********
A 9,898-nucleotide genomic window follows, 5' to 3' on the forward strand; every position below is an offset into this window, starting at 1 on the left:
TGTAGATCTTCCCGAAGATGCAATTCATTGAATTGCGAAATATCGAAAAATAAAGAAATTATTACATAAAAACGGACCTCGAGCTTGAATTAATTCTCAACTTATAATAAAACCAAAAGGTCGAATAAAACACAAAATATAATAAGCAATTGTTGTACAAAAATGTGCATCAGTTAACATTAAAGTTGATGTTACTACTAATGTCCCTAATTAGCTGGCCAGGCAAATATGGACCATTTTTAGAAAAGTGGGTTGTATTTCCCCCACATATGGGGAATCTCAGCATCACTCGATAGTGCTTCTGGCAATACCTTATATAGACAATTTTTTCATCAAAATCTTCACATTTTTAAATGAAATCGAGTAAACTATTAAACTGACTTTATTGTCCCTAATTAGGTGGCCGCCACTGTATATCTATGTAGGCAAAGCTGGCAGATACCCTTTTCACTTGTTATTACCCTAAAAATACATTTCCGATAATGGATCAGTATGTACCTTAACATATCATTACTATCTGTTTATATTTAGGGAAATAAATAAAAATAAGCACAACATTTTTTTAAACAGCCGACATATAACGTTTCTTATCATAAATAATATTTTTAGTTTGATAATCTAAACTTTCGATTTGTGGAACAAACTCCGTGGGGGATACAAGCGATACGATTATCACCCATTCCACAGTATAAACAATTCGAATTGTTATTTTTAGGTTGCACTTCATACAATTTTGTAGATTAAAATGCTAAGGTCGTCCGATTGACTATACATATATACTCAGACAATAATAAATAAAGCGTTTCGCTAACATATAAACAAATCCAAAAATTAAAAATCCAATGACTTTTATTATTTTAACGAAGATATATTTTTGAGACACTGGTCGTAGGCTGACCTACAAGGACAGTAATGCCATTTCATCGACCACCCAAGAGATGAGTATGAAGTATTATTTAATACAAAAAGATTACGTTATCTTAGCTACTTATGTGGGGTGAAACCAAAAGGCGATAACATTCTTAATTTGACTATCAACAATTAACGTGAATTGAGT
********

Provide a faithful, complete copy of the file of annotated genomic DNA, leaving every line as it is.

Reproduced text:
A 9,898-nucleotide genomic window follows, 5' to 3' on the forward strand; every position below is an offset into this window, starting at 1 on the left:
TGTAGATCTTCCCGAAGATGCAATTCATTGAATTGCGAAATATCGAAAAATAAAGAAATTATTACATAAAAACGGACCTCGAGCTTGAATTAATTCTCAACTTATAATAAAACCAAAAGGTCGAATAAAACACAAAATATAATAAGCAATTGTTGTACAAAAATGTGCATCAGTTAACATTAAAGTTGATGTTACTACTAATGTCCCTAATTAGCTGGCCAGGCAAATATGGACCATTTTTAGAAAAGTGGGTTGTATTTCCCCCACATATGGGGAATCTCAGCATCACTCGATAGTGCTTCTGGCAATACCTTATATAGACAATTTTTTCATCAAAATCTTCACATTTTTAAATGAAATCGAGTAAACTATTAAACTGACTTTATTGTCCCTAATTAGGTGGCCGCCACTGTATATCTATGTAGGCAAAGCTGGCAGATACCCTTTTCACTTGTTATTACCCTAAAAATACATTTCCGATAATGGATCAGTATGTACCTTAACATATCATTACTATCTGTTTATATTTAGGGAAATAAATAAAAATAAGCACAACATTTTTTTAAACAGCCGACATATAACGTTTCTTATCATAAATAATATTTTTAGTTTGATAATCTAAACTTTCGATTTGTGGAACAAACTCCGTGGGGGATACAAGCGATACGATTATCACCCATTCCACAGTATAAACAATTCGAATTGTTATTTTTAGGTTGCACTTCATACAATTTTGTAGATTAAAATGCTAAGGTCGTCCGATTGACTATACATATATACTCAGACAATAATAAATAAAGCGTTTCGCTAACATATAAACAAATCCAAAAATTAAAAATCCAATGACTTTTATTATTTTAACGAAGATATATTTTTGAGACACTGGTCGTAGGCTGACCTACAAGGACAGTAATGCCATTTCATCGACCACCCAAGAGATGAGTATGAAGTATTATTTAATACAAAAAGATTACGTTATCTTAGCTACTTATGTGGGGTGAAACCAAAAGGCGATAACATTCTTAATTTGACTATCAACAATTAACGTGAATTGAGT